Interview: Courtney Sheinmel
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Welcome to the 2009 Winter Blog Blast Tour! (You may ask yourself, "What's a WBBT?" Click here for the answer.) I'm happy to help kick off this year's events with this interview, in which Courtney Sheinmel considers character names, middle school memories, and cheese, as well as more serious matters, such as AIDS awareness and the effect of divorce on children.
I started things off by talking about her newest book, the positively wonderful novel Positively, which I highly recommend.
Your second novel, Positively, is about a young girl who is HIV-positive, having acquired it from her mother during the pregnancy. The story was inspired, in part, by your involvement with The Elizabeth Glaser Pediatric AIDS Foundation, which we talked about in our previous interview. When writing Positively, you were no doubt drawing on past experiences and people you've known, some of whom have lost their battles... It must have been a difficult story to write.
Oh yes, writing POSITIVELY was extremely difficult. The narrator, Emmy, has to face life as an HIV-positive teen, and as a motherless daughter. I had some very emotional conversations with kids I know, who have experienced both of those things.
But more than that, sometimes I felt like I didn't have a right to tell the story. After all, my mom is alive and well; I can see her and speak to her whenever I want. And I'm HIV-negative, and don't have to take pills several times a day. I wanted to do right by Emmy, and I didn't want to offend anyone who was living with HIV. One night I had dinner with Elizabeth Glaser's son, Jake. He has been HIV-positive since birth, and when he was ten years old, he lost his mom to AIDS. I told him that I was really scared and that I felt like a fraud. He encouraged me to keep going. He said he believed in me, and believed I could tell the right story. I will always be grateful to him for that.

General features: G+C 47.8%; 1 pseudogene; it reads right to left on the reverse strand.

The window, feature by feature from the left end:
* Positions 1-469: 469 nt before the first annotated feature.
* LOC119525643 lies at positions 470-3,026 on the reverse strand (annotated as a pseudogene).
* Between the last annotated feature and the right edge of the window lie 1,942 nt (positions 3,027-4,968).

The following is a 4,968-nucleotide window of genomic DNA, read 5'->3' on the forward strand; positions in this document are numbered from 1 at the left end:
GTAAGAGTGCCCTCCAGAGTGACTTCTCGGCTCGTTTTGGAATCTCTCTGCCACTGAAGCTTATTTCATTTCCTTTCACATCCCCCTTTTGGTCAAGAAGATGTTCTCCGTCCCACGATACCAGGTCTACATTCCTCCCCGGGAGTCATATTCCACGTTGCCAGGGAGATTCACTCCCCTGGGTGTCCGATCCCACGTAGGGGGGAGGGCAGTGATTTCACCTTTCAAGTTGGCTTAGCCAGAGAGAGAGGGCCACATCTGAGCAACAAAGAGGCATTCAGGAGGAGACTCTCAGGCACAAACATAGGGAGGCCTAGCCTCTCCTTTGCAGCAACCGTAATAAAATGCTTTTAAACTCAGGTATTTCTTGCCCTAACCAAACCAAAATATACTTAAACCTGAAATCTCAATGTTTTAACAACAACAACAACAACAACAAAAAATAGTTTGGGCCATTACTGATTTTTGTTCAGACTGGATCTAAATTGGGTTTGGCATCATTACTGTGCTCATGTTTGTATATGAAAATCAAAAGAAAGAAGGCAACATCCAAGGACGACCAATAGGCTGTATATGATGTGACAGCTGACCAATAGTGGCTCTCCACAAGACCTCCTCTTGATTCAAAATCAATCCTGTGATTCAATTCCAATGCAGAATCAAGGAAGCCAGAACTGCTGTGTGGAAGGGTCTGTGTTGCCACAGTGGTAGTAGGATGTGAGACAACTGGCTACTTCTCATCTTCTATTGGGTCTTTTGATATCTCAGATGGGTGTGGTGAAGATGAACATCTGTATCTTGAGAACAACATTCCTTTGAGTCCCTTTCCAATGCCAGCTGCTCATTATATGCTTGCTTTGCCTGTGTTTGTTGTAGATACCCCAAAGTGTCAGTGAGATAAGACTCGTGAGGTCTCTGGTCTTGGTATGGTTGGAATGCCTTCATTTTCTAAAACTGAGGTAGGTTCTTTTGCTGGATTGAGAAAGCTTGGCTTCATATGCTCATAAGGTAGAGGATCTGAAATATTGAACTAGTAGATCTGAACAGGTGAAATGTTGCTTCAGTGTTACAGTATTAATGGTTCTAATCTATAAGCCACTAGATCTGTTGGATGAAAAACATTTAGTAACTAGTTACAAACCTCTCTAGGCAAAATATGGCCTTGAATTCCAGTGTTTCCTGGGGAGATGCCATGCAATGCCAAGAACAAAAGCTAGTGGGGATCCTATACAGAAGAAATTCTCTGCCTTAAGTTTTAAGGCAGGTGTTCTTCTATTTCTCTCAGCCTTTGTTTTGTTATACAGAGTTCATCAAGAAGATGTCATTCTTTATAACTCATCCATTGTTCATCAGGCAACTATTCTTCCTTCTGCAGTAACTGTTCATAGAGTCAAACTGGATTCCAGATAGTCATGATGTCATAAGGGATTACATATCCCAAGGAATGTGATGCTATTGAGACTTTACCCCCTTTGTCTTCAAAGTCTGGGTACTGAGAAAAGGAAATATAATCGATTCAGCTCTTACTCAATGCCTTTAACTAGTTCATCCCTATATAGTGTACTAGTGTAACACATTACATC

How did you select the name for your lead character, Emerson, better known as Emmy?
Sometimes I name characters after people I know, but in real life, I don't know anyone named Emerson. It was important to me to give her a name that wasn't attached to any of my friends or family members. I love androgynous names for girls, so I was thinking about Dylan or Blake. My agent suggested I give her a more feminine name, and I was quite pleased with myself when I thought of Emerson, because of the nickname "Emmy." I gave her the middle name Louise, so her dad could call her "Emmy Lou."
I wish I had a meaningful, poetic answer to why her name is Emerson – like it was inspired by a Ralph Waldo Emerson quote. The truth is that I just really love the name, and I think it suits her: it is beautiful, complicated, and unique, and to me Emerson is all of those things.
I like the sound of that. Both of your novels to date have modern, blended families: Emmy's parents were divorced, and her dad has remarried and is about to have another child; in My So-Called Family, Leah's mom went to the reproductive clinic in order to have Leah, then later married and had another child. Why do write about complex character relationships and family dynamics?